Market sentiment is the general view of investors towards the market. This is the combined view of all investors at any one time. Since this is not static but always changing, market sentiment is usually seen in three general categories: extremely optimistic (bullish); extremely pessimistic (bearish); and neutral or equal in number of optimists and pessimists. The view of market participants can be based on either fundamental or technical reasons. Market sentiment is seen as moving the main indices, which will push individual stocks in its wake. For example, a company might not be a great stock, but if the market sentiment for the overall index is extremely bullish, this optimism will push up the price of most if not all stocks. Many view extreme market sentiment readings as a contrary indicator, when most people are bullish (optimistic), this is close to a short-term top and vice versa.
One of the biggest dangers when it comes to long-term investing is trying to determine the potential hazards on the horizon. Currently, market sentiment has become extremely positive in the market, driven by strong corporations with lean organizations and plenty of cash.
However, to be successful at long-term investing, we must look past current market sentiment conditions and determine what potential pitfalls could arise. Pension funds within corporations are becoming a serious threat in their potential to dampen market sentiment in the long run.
The deficit for American pension funds—the difference between the amount owed to retired workers and the level of funds in the pension—increased at the end of 2012 to $295 billion, up 17% from year-end 2011, according to Towers Watson. (Source: Badawy, M., “Corporate pension funding down in 2012 on falling interest rates,” Reuters, April 23, 2013.)
While assets within the pension plans have increased, as the stock market has moved higher, interest rates have declined to such a level that it still leaves a huge funding gap. Market sentiment for the current state of corporations might be accurate, but long-term investing is all about what will happen down the road. At some point, these obligations do have to be paid one way or another.
According to Towers Watson, American corporations contributed $45.0 billion in 2012 to their pension plans, the largest amount during the past five years. Since the turmoil in the market in 2008 and 2009, many pension plans have shifted away from equities and toward fixed income. According to Towers Watson, since 2009, the equity portion of the average pension plan has declined by … Read More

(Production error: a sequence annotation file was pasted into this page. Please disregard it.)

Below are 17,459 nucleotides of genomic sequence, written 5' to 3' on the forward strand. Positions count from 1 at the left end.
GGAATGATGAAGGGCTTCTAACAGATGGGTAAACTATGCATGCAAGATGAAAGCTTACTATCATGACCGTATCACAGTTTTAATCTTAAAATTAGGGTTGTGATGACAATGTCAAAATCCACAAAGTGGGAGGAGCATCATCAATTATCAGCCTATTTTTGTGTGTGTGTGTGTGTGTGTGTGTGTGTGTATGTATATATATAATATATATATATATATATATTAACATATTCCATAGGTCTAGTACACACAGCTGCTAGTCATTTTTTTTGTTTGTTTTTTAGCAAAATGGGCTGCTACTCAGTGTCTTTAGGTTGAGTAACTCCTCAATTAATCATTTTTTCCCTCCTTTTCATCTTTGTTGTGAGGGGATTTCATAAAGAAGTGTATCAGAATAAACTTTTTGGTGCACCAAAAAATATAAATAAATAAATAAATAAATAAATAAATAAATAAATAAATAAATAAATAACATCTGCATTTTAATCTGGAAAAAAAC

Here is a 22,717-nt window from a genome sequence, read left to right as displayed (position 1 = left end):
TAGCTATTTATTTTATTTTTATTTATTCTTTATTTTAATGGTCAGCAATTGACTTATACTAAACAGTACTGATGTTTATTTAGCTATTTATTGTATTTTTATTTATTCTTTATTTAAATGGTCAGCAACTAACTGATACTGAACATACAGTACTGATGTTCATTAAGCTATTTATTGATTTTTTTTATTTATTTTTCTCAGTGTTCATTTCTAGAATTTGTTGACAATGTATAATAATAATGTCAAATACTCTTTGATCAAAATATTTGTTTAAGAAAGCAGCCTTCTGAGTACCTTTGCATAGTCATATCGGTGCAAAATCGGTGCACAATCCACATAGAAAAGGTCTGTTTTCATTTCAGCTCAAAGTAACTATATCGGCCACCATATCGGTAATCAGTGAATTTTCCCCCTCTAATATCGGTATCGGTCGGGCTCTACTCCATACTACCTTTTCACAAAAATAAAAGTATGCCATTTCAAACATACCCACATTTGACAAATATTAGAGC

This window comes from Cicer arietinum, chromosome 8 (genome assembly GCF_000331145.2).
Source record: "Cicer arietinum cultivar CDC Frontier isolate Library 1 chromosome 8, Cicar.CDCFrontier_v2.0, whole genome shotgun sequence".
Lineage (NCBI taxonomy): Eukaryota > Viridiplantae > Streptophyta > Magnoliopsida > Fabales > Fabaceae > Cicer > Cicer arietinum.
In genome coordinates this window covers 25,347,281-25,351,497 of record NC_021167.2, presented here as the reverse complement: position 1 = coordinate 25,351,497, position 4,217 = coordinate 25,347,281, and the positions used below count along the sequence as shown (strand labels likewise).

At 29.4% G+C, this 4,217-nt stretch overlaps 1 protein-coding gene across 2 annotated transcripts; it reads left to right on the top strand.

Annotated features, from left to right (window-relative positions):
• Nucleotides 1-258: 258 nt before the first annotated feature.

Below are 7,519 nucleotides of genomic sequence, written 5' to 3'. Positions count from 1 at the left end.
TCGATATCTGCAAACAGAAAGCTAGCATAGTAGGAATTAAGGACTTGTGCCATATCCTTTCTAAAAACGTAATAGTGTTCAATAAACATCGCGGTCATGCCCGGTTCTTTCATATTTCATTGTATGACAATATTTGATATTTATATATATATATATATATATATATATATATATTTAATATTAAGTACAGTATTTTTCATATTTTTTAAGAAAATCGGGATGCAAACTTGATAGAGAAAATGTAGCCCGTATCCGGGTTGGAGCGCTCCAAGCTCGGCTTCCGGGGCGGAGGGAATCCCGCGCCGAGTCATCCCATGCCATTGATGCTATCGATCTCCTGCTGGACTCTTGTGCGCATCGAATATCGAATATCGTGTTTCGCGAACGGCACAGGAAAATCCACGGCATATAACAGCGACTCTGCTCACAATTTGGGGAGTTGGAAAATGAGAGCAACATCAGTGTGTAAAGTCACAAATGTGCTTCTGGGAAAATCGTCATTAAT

One of the most dangerous periods for an investor is when they become too complacent. As the combined view of all investors, market sentiment ends up becoming overly bullish, running far ahead of the fundamentals. This has now occurred in several sectors, but one that investors should be aware of is in bank stocks, especially in Europe.
Bank stocks around the world have risen tremendously, pushed higher by a wave of positive market sentiment. The general consensus is that following the financial crisis over the last few years, the worst is over. I would caution investors that there are still significant hurdles for many global bank stocks.
Recently, the Bank of England stated that many investors are underestimating potential risks. As we all know, the global economy is still weak, yet share prices have soared, including bank stocks. Market sentiment has shifted from massively bearish to extremely positive over the past couple of years.
As the minutes of the Bank of England’s last meeting note, the committee recommended that bank stocks in the U.K. raise an additional $38.0 billion for potential pitfalls related to the euro area as well as their real estate exposure. (Source: Moshinsky, B., “BOE Says Investors May Be Taking ‘Too Rosy’ a View of Stresses,” Bloomberg, April 5, 2013.)
Investors have piled into bank stocks with positive market sentiment on the belief that the worst is over, especially in Europe. Many bank stocks within Europe are closely intertwined with other nations on that continent. As we’ve just seen from the recent Cyprus fiasco, there are still significant pitfalls ahead.
Market sentiment is clearly being pushed upward … Read More
The S&P 500 continues to remain at extremely elevated levels, with many professional and retail investors looking for a market sell-off. What is surprising is that the S&P 500 has risen in spite of general market sentiment that hasn’t become overly bullish.